Consequential Loss

What is Consequential Loss?

Consequential loss is a kind of collateral damage incurred due to a damage to the equipment, property or any tangible unit. It is an indirect loss that cannot be compensated even when the damaged unit is covered under the insurance.

The consequential loss insurance covers indirect damages and is called business interruption insurance.

Key Takeaways
  • Consequential loss is a kind of collateral damage incurred due to the damage to the equipment, property or any tangible unit.
  • It is an indirect loss that cannot be compensated even when the damaged unit is covered under the insurance.
  • The consequential loss insurance covers indirect damages and is called a business interruption insurance.

Understanding Consequential Loss with Examples

We will explain this concept with some simple examples.

  • A factory is involved in a fire. As a result, much of the plant machinery has become permanently unusable. To the owner’s relief, the insurance policy covers the direct loss to the machinery.
  • However, the factory is unable to produce goods as the fire destroyed most machines. Till the owner purchases a new set of machinery, the operations will remain halted.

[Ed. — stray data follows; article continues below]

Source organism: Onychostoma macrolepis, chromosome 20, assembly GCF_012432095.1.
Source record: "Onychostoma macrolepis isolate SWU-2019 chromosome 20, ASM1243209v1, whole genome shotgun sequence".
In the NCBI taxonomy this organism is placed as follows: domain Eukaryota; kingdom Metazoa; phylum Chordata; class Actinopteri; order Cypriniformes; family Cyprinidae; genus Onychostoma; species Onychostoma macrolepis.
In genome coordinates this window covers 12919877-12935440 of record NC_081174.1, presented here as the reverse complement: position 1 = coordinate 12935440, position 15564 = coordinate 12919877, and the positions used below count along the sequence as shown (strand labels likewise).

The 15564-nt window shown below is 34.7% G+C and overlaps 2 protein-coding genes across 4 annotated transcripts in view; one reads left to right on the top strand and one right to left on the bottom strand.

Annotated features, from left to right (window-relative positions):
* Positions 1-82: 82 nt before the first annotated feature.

• This loss due to the halting of daily business operations is an example of consequential loss as it is an indirect loss. It is not covered under the insurance for direct losses.
Consequential Loss

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Insurance Policy for Consequential Loss

Importance

  • The business takes up an insurance policy to cover direct damages like property loss due to fire, flood, and the like. Likewise, entrepreneurs must think of the possible ways their business can incur such damage.
  • Brainstorming is crucial because indirect damages are sneaky. Therefore, entrepreneurs must think of all the possible ways their business could be exposed to such threats.
  • Listing down will help entrepreneurs in taking the relevant business interruption insurance. The insurance companies assign consequential loss insurance to cover losses arising from turnover reduction, fire, spoilage, retrenchment and layoffs.
  • The insurance company takes into account the gross profit generated by the business. They also set the indemnity period and list down the coverage.

Disadvantages

  • Even if the business possesses a consequential losses insurance, the insurance company may put in some exclusions under the policy. Such exclusions cause the business to endure the indirect losses even when it is insured against it.
  • The consequential loss exclusions may consist of material damage, goodwill, and name loss.
  • It is much easier to procure insurance products for direct losses than indirect losses.

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